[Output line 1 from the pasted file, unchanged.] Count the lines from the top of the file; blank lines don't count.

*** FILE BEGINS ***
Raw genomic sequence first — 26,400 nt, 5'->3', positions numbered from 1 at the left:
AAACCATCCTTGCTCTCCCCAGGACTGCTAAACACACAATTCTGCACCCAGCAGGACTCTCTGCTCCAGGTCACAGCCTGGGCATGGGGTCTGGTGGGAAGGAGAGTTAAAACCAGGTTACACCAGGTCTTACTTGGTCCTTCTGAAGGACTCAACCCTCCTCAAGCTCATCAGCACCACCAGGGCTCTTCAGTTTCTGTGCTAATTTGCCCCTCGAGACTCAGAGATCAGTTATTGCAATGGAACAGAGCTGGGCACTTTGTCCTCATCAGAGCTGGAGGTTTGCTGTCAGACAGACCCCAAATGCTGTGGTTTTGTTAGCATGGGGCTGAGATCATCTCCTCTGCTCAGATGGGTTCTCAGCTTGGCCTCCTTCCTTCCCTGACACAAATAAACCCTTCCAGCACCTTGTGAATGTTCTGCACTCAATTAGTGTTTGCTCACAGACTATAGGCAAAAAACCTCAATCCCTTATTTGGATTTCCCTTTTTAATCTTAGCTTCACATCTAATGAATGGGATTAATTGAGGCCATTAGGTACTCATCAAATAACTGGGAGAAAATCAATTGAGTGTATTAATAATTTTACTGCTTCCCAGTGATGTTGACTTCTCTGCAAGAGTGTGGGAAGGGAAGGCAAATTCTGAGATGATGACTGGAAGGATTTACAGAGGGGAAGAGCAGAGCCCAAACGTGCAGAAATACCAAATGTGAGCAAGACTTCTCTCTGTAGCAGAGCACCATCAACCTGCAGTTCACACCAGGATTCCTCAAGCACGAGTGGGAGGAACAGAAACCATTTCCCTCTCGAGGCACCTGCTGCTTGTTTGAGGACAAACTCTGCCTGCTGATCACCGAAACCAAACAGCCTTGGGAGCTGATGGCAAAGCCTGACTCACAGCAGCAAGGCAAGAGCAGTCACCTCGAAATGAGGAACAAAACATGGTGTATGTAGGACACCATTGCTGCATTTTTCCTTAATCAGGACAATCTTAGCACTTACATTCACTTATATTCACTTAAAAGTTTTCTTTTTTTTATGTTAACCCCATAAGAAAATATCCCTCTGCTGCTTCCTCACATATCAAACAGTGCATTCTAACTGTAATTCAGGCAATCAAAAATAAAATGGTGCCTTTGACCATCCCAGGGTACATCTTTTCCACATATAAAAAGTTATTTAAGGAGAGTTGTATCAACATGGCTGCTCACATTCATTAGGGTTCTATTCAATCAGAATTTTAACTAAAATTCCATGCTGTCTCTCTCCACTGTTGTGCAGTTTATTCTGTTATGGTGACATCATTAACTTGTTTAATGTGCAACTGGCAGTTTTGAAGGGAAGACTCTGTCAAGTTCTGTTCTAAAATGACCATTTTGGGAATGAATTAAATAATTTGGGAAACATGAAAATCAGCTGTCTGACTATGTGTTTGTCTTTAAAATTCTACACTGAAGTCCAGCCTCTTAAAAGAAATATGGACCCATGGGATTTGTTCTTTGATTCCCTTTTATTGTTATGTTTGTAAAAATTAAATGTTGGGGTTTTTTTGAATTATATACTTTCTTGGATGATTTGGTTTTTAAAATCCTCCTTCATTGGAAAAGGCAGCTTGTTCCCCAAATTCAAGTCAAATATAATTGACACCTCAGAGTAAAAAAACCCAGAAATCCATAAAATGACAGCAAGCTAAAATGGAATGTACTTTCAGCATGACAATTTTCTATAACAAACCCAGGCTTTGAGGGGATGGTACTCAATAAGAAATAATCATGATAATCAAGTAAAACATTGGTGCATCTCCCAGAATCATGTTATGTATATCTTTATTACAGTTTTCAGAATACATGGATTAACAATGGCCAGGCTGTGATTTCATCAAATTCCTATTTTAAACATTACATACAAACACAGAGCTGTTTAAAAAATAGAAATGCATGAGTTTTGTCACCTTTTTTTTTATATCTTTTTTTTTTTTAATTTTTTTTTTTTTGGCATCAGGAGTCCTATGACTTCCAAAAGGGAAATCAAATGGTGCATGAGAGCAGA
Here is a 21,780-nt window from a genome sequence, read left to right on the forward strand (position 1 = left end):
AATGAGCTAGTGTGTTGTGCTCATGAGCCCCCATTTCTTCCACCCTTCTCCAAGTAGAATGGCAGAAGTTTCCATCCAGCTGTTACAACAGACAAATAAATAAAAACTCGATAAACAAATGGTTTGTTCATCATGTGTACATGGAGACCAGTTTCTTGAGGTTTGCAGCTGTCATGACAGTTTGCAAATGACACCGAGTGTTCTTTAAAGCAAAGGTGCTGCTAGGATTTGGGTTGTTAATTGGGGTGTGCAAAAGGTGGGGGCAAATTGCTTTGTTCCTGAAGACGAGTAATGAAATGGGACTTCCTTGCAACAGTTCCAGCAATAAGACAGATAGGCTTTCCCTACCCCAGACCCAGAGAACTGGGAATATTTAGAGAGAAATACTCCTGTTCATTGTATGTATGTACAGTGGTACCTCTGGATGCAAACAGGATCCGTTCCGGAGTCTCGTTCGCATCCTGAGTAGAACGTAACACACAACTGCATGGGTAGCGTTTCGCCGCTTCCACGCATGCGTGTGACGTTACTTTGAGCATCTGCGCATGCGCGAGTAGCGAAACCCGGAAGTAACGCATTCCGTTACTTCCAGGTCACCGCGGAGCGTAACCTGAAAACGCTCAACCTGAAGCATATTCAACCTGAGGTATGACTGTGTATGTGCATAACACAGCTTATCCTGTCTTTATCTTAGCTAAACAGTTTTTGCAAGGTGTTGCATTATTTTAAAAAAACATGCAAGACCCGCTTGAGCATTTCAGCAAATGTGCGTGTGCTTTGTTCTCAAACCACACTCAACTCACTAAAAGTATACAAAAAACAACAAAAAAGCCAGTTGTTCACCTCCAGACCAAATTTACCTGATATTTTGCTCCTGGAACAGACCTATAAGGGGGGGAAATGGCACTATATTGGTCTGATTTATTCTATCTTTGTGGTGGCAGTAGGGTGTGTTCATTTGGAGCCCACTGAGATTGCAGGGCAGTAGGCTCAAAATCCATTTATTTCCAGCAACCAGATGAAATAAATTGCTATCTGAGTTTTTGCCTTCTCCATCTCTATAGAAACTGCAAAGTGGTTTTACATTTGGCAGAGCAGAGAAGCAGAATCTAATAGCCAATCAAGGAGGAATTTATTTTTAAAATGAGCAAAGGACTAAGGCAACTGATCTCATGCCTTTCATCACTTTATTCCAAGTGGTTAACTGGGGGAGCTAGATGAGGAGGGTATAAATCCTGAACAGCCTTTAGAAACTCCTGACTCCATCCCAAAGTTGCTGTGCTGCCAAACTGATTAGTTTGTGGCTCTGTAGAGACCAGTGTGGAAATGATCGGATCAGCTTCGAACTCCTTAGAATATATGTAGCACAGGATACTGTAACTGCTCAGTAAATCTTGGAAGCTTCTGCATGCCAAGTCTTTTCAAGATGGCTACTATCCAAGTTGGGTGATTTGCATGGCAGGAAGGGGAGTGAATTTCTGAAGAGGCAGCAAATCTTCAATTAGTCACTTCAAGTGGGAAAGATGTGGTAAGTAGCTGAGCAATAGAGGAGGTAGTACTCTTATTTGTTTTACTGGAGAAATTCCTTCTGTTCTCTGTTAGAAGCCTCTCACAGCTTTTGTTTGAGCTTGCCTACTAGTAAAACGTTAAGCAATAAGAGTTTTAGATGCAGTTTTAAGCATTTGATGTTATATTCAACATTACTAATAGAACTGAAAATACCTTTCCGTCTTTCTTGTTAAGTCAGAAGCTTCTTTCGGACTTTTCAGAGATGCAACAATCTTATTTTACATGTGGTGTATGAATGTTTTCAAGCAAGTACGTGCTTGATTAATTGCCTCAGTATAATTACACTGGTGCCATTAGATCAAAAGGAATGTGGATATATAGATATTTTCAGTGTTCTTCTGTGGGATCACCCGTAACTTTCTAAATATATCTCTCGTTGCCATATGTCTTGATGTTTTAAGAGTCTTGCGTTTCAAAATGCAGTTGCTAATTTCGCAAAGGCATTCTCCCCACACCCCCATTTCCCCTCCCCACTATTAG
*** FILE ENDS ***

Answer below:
Raw genomic sequence first — 26,400 nt, 5'->3', positions numbered from 1 at the left: